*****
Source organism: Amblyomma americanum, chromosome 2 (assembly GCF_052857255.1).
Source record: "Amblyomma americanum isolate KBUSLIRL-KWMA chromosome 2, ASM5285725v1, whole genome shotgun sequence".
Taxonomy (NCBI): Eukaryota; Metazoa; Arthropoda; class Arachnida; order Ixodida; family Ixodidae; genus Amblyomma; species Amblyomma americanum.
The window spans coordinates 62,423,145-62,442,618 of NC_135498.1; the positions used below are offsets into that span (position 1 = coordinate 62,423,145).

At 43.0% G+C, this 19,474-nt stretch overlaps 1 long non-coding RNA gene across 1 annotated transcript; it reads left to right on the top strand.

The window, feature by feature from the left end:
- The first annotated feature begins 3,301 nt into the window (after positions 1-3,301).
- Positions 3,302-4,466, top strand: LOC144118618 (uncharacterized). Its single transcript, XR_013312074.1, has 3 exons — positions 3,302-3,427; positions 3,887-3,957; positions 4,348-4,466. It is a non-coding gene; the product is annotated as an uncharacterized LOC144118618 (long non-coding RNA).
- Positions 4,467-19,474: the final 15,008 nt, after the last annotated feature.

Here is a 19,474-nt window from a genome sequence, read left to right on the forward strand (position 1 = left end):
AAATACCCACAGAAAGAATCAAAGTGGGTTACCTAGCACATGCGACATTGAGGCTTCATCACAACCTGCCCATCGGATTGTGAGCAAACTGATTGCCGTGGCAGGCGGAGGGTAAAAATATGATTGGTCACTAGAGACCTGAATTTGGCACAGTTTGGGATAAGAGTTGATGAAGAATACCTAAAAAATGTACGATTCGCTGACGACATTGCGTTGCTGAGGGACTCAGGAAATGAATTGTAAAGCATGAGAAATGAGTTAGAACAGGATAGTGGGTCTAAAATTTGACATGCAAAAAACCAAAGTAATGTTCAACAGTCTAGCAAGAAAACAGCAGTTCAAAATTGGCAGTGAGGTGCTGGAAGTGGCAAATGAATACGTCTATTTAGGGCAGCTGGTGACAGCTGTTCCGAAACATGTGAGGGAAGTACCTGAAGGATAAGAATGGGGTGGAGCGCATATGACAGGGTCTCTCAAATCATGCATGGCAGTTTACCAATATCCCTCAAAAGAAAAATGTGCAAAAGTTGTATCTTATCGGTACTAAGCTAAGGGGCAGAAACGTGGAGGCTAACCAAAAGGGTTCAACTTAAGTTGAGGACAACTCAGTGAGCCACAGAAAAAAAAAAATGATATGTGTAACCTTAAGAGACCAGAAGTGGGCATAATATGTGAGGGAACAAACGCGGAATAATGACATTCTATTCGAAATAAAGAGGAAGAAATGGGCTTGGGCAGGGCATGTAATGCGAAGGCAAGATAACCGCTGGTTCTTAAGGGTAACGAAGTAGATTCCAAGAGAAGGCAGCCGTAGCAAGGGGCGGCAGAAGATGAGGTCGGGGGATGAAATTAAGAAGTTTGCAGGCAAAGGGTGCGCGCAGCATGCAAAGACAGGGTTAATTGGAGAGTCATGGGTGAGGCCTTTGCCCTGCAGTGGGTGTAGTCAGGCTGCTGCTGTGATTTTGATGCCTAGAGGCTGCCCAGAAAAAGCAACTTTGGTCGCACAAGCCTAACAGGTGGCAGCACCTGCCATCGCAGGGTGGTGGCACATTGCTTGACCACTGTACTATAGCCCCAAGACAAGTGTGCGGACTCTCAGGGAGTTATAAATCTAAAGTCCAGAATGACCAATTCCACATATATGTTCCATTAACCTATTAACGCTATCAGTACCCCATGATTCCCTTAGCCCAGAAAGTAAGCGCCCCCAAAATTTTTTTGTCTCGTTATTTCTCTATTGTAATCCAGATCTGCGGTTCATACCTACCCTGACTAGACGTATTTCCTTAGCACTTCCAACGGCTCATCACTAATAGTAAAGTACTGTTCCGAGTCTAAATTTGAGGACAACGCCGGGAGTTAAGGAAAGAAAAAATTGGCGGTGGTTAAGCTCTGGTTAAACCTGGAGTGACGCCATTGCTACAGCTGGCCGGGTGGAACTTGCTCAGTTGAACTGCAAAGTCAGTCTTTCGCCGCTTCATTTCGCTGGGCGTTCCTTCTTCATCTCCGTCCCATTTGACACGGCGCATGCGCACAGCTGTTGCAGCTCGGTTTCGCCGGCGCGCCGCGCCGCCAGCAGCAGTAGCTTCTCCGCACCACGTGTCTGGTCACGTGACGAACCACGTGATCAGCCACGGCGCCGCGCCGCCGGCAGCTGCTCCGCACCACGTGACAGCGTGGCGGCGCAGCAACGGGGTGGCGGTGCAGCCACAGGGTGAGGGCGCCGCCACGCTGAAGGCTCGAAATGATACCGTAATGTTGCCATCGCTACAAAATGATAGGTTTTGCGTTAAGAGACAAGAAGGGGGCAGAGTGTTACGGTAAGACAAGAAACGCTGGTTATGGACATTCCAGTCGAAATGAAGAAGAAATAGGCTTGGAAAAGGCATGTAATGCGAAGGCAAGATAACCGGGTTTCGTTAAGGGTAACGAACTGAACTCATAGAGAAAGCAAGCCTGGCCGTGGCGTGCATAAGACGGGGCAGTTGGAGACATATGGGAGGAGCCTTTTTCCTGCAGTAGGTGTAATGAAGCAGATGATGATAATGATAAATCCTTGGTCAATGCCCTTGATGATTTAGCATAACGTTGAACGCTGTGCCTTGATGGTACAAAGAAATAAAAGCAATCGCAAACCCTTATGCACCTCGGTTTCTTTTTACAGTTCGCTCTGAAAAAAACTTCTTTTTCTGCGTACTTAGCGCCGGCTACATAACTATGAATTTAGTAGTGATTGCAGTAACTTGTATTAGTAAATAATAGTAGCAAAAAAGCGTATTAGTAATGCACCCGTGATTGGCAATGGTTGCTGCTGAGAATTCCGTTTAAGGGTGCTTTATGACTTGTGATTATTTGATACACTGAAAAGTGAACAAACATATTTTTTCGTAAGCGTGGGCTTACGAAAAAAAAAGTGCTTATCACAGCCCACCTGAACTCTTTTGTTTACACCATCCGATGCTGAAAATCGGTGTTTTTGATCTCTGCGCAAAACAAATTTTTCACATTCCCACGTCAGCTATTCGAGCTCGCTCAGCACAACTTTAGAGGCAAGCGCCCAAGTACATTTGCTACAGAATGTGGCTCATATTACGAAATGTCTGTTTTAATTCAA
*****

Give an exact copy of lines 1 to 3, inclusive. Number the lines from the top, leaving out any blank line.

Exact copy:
Source organism: Amblyomma americanum, chromosome 2 (assembly GCF_052857255.1).
Source record: "Amblyomma americanum isolate KBUSLIRL-KWMA chromosome 2, ASM5285725v1, whole genome shotgun sequence".
Taxonomy (NCBI): Eukaryota; Metazoa; Arthropoda; class Arachnida; order Ixodida; family Ixodidae; genus Amblyomma; species Amblyomma americanum.